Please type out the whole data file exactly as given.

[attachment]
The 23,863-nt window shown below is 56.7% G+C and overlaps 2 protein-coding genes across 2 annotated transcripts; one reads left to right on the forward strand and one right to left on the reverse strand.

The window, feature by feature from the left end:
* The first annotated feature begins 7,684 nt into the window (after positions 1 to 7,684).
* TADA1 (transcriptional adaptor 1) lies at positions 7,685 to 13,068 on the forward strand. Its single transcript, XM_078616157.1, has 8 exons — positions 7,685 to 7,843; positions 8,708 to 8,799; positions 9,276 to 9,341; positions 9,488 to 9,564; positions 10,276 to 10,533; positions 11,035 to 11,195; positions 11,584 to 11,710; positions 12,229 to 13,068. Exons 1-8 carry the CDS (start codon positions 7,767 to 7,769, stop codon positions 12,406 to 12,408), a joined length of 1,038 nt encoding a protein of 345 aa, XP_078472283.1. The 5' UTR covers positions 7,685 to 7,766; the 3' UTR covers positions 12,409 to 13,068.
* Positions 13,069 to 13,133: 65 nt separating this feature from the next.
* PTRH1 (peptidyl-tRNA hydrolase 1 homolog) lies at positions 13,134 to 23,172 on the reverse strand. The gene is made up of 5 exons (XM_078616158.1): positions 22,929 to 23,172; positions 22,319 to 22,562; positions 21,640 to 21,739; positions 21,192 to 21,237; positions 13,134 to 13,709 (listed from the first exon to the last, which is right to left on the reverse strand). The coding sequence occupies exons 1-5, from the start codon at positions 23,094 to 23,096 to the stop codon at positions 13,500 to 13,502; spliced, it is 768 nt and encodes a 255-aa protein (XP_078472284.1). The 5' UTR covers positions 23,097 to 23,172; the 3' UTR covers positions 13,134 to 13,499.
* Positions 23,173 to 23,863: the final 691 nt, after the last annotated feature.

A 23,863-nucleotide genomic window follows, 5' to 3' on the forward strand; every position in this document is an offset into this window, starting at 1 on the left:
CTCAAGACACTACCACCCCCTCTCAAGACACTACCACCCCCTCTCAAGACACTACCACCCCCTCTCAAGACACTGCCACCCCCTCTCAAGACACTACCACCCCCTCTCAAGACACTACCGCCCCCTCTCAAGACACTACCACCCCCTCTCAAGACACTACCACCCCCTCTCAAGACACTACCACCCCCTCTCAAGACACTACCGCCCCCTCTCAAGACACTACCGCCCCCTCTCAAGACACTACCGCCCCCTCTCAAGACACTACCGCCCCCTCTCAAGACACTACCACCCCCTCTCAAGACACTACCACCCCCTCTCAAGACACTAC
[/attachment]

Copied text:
The 23,863-nt window shown below is 56.7% G+C and overlaps 2 protein-coding genes across 2 annotated transcripts; one reads left to right on the forward strand and one right to left on the reverse strand.

The window, feature by feature from the left end:
* The first annotated feature begins 7,684 nt into the window (after positions 1 to 7,684).
* TADA1 (transcriptional adaptor 1) lies at positions 7,685 to 13,068 on the forward strand. Its single transcript, XM_078616157.1, has 8 exons — positions 7,685 to 7,843; positions 8,708 to 8,799; positions 9,276 to 9,341; positions 9,488 to 9,564; positions 10,276 to 10,533; positions 11,035 to 11,195; positions 11,584 to 11,710; positions 12,229 to 13,068. Exons 1-8 carry the CDS (start codon positions 7,767 to 7,769, stop codon positions 12,406 to 12,408), a joined length of 1,038 nt encoding a protein of 345 aa, XP_078472283.1. The 5' UTR covers positions 7,685 to 7,766; the 3' UTR covers positions 12,409 to 13,068.
* Positions 13,069 to 13,133: 65 nt separating this feature from the next.
* PTRH1 (peptidyl-tRNA hydrolase 1 homolog) lies at positions 13,134 to 23,172 on the reverse strand. The gene is made up of 5 exons (XM_078616158.1): positions 22,929 to 23,172; positions 22,319 to 22,562; positions 21,640 to 21,739; positions 21,192 to 21,237; positions 13,134 to 13,709 (listed from the first exon to the last, which is right to left on the reverse strand). The coding sequence occupies exons 1-5, from the start codon at positions 23,094 to 23,096 to the stop codon at positions 13,500 to 13,502; spliced, it is 768 nt and encodes a 255-aa protein (XP_078472284.1). The 5' UTR covers positions 23,097 to 23,172; the 3' UTR covers positions 13,134 to 13,499.
* Positions 23,173 to 23,863: the final 691 nt, after the last annotated feature.

A 23,863-nucleotide genomic window follows, 5' to 3' on the forward strand; every position in this document is an offset into this window, starting at 1 on the left:
CTCAAGACACTACCACCCCCTCTCAAGACACTACCACCCCCTCTCAAGACACTACCACCCCCTCTCAAGACACTGCCACCCCCTCTCAAGACACTACCACCCCCTCTCAAGACACTACCGCCCCCTCTCAAGACACTACCACCCCCTCTCAAGACACTACCACCCCCTCTCAAGACACTACCACCCCCTCTCAAGACACTACCGCCCCCTCTCAAGACACTACCGCCCCCTCTCAAGACACTACCGCCCCCTCTCAAGACACTACCGCCCCCTCTCAAGACACTACCACCCCCTCTCAAGACACTACCACCCCCTCTCAAGACACTAC